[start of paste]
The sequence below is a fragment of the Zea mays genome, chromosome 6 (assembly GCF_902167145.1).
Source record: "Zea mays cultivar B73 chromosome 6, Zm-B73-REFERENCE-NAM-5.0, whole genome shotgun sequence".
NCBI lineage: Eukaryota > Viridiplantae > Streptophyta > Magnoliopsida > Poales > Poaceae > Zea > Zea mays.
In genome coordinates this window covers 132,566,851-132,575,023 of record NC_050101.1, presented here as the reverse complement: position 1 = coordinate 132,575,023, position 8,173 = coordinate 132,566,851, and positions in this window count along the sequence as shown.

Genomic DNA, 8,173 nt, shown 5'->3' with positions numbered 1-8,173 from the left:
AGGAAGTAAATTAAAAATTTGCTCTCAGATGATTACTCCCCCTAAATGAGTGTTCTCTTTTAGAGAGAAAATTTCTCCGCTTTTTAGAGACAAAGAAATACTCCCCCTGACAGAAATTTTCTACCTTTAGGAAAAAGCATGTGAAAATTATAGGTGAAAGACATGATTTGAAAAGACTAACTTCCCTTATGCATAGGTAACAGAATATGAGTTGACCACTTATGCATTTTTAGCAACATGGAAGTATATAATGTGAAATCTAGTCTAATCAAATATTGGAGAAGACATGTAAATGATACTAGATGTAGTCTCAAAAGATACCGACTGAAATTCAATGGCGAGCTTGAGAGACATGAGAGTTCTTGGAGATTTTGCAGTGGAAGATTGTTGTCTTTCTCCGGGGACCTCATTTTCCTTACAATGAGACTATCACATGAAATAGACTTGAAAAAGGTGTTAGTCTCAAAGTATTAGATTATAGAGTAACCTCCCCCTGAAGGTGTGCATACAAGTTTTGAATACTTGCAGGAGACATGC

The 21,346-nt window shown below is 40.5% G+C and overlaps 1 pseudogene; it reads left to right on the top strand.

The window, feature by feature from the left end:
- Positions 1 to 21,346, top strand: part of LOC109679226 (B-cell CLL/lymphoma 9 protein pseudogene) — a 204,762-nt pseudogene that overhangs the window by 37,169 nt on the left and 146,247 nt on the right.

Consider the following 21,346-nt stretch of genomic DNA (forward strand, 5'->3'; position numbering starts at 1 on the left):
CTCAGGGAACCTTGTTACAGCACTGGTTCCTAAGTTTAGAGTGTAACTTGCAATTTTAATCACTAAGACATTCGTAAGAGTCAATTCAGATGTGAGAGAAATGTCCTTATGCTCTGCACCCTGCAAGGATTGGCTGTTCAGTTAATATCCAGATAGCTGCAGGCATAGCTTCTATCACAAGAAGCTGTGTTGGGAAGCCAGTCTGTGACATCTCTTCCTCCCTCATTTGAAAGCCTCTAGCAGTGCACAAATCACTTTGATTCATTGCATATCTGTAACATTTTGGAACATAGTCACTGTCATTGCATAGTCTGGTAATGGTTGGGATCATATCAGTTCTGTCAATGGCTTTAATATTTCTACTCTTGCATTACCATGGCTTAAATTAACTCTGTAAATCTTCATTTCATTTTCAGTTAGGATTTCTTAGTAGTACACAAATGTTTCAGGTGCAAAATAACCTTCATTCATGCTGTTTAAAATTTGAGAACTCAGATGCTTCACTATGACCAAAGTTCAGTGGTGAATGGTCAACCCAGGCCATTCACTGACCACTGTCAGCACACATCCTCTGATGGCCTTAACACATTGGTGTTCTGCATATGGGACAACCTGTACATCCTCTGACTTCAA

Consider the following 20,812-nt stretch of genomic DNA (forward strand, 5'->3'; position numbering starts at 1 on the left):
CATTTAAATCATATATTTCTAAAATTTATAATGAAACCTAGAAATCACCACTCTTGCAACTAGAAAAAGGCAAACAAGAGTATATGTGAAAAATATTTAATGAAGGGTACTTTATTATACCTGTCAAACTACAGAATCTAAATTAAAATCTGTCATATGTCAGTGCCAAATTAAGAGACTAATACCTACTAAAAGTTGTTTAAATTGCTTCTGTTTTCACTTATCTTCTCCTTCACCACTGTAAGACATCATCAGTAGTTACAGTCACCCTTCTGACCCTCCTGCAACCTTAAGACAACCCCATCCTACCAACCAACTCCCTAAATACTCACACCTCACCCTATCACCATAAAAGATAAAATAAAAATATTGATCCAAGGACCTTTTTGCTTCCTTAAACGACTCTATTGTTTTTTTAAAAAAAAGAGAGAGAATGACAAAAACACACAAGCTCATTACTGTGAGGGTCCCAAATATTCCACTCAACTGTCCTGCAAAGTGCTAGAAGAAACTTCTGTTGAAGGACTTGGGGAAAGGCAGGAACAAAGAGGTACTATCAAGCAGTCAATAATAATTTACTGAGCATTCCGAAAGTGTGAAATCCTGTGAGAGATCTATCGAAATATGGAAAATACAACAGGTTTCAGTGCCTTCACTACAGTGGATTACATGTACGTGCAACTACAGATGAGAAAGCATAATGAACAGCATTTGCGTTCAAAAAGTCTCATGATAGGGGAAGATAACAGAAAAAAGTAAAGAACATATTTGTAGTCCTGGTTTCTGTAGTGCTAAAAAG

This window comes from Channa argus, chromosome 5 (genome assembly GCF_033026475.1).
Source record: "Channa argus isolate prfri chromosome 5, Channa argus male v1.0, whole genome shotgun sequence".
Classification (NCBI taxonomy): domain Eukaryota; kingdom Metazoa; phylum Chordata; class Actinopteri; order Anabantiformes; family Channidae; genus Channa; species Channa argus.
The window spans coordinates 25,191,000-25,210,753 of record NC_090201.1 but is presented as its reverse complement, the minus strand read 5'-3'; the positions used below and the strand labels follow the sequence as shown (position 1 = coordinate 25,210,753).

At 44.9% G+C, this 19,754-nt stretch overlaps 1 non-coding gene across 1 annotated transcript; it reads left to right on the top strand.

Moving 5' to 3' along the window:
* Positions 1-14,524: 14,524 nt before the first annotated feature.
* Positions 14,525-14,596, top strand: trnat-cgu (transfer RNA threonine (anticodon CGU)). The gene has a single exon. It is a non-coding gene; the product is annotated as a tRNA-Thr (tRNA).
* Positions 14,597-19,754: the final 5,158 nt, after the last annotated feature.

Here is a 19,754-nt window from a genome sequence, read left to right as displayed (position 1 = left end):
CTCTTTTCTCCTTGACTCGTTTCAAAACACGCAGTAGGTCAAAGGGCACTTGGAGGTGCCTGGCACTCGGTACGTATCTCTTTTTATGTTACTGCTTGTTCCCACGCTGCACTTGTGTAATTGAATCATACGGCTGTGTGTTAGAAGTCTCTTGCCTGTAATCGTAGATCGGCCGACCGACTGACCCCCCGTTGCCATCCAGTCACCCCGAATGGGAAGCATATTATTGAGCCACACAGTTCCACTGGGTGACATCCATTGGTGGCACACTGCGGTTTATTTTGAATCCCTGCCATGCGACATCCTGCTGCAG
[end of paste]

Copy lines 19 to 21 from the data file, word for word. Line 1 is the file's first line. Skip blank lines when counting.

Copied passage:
Moving 5' to 3' along the window:
* Positions 1-14,524: 14,524 nt before the first annotated feature.
* Positions 14,525-14,596, top strand: trnat-cgu (transfer RNA threonine (anticodon CGU)). The gene has a single exon. It is a non-coding gene; the product is annotated as a tRNA-Thr (tRNA).